Published: 2 months ago

The Church at LifePark (Mt. Pleasant, South Carolina)

Each month, we revisit a series of posts called Guest Services Road TripWe’ll travel the country from the comforts of our couches, interviewing leaders who are in the trenches of ministry. Do you have an idea for GSRT destination? Have a leader I need to talk to? Want the inside scoop on churches that seem to be doing this hospitality thing really well? Let’s talk.

 

Debbie Schibi is the Host Director at The Church at LifePark, a 1,300 person congregation in Mt. Pleasant, SC. In describing the church, Debbie says “Every person matters to God, and so they matter to us, too. At LifePark, it’s our desire to help people become fully devoted followers of Christ. Real life is messy and can be chaotic. We believe the Gospel changes everything and has the power to change lives. It’s the foundation of our church.”

Debbie has been a part of the church for two and a half years and leads their Host Ministry team on a weekly basis. You can contact her via email.

 

What are the top three books you’ve read on the topic of guest services and/or volunteerism?

The Fred Factor (Sanborn), The Power of Moments (Heath and Heath), and The New Gold Standard (Michelli)

 

What does your training process look like for your Host Ministry volunteers (initially and/or ongoing)?

The best way to engage and train our volunteers is getting to know them on a personal level. This is done during orientation when I meet with them to share testimonies, and discuss serving opportunities. After orientation, new volunteers are introduced to team captains for additional training. Most training is “on the job” with additional training throughout the year combined with team fellowship.

 

How is your Host Ministry team structured (org chart, leadership pipeline, etc.)? Do you ever release Guest Experience volunteers to lead in other ministries?

Church Administrator (staff)-Host Director (staff) Team Captains (volunteers). I believe it is healthy to move volunteers into various ministries to reduce burn out and eliminate status quo in their serving. A change can often spark renewed joy in serving. People are people and their desires and needs change over time. This doesn’t have to be difficult. As leaders we should recognize needed change and help volunteers transition into new serving roles.

 

Is guest services a “silo ministry” in your church/ In other words, does your discipleship team, kids team, worship team, missions team, etc. view it as an essential part of their mission?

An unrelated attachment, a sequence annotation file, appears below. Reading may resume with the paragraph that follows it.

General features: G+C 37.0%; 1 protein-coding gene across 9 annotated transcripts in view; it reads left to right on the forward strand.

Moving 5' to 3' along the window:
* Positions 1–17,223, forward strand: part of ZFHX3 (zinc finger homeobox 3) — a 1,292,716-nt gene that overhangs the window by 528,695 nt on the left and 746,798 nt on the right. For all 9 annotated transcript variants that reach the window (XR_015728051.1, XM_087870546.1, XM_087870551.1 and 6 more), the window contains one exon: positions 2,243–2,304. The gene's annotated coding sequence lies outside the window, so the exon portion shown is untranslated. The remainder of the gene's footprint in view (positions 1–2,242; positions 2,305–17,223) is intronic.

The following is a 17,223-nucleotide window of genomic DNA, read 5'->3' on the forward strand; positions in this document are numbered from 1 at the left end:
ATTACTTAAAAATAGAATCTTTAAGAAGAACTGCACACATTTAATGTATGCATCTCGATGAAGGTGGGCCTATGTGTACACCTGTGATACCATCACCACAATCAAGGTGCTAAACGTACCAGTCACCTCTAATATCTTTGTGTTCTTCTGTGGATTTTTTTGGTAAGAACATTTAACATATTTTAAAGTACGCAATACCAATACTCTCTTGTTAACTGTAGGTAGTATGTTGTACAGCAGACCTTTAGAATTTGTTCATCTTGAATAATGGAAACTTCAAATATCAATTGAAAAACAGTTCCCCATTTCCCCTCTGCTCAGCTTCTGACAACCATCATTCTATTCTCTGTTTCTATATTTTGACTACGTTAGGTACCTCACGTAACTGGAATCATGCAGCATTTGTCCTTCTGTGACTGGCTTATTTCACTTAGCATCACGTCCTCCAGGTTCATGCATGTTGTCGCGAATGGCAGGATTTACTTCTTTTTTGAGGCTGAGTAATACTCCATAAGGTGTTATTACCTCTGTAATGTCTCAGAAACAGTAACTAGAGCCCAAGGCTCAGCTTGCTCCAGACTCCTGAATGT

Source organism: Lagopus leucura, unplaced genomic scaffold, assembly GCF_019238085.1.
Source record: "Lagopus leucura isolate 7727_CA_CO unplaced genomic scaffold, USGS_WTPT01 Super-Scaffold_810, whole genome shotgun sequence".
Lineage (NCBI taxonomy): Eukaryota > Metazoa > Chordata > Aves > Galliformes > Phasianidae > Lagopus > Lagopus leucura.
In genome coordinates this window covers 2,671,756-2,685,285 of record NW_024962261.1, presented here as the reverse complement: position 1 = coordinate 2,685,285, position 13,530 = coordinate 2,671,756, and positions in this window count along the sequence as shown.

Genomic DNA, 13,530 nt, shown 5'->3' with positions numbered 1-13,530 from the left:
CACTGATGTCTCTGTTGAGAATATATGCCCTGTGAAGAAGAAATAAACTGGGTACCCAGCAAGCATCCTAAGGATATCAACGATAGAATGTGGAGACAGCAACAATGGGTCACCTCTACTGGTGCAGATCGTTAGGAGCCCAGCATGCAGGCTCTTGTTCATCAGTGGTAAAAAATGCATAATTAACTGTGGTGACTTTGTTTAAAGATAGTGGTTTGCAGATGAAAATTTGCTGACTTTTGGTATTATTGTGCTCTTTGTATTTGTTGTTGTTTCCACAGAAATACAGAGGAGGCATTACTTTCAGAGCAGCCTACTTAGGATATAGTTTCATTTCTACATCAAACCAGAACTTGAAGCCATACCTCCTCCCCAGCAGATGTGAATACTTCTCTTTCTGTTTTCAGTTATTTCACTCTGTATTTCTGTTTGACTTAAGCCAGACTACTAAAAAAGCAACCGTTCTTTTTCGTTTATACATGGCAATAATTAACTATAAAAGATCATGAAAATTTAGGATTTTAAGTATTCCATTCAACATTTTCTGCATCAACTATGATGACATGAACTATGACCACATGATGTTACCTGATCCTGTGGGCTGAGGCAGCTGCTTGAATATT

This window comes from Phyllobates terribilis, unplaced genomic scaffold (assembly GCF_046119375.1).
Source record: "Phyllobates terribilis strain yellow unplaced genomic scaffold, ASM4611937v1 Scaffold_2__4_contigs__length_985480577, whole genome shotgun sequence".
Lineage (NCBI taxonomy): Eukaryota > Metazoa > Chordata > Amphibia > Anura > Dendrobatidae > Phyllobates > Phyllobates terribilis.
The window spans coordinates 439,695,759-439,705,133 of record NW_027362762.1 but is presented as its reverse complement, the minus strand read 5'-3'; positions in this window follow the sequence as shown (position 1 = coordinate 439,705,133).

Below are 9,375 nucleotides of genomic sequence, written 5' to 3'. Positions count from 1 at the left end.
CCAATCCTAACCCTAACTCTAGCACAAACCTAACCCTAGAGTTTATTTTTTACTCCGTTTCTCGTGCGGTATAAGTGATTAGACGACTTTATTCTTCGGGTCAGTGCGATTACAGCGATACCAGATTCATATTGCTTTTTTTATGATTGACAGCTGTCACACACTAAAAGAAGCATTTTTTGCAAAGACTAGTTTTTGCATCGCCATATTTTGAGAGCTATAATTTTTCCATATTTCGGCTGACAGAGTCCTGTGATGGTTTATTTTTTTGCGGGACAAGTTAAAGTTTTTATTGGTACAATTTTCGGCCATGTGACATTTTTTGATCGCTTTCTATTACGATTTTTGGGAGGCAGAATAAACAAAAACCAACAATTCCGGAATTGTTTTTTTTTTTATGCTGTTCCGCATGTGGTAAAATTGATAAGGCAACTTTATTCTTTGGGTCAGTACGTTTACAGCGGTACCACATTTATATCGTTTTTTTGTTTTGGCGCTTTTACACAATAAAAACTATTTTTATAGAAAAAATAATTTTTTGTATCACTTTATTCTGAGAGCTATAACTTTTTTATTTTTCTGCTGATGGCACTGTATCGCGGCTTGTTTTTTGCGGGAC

We believe we are “married” together. Our roles may be different, but our mission is the same; to create an exceptional experience for our guests. One team builds upon another from the parking lot, greeters, children’s ministry, ushers and worship team. If we see a ministry area that needs to be strengthened we meet and work on it together.

 

What is one of your best practices / ministry hacks that you’re especially happy with?

Orientation. It seems simple but it is highly effective in retaining volunteers. Host Ministry orientation is designed to be more than just informational, it is personal. The volunteers appreciate the added interest. You will loose your volunteers before they even start if they think they are just filling a need. They are not. They are team members helping fulfill the mission of the church. And because they are also our “guests” we invest in their lives by getting to know their stories. This is done best in orientation. Guests become volunteers which become friends. Doesn’t get any better than that.

 

What is a challenge you’re currently facing on your Host Ministry team?

We are preparing for a second building in the next 18 months. With two buildings we will need more volunteers. Strategic planning has been done to help transition volunteers into two spaces.

 

What has been one of the biggest mistakes you’ve made in leading your team and/or implementing a guest services culture?

Biggest mistake-thinking they don’t need “mission” reminders. I get the best feedback from my volunteers when I remind them of our mission with encouragement through emails or hand written cards. In the past, I have thought they “get it”, but that doesn’t necessarily mean they don’t lose sight of it.

 

How do you define success on a weekend…either personally or professionally?

Success is seeing joy filled, energetic volunteers engaging with guests. When volunteers love their church community it is noticeable and contagious. First time guests tell us they return because our people are friendly and happy. That’s a team win! We have been redeemed-we should be the happiest people in the world!

 

See all posts in the Guest Services Road Trip series.

 

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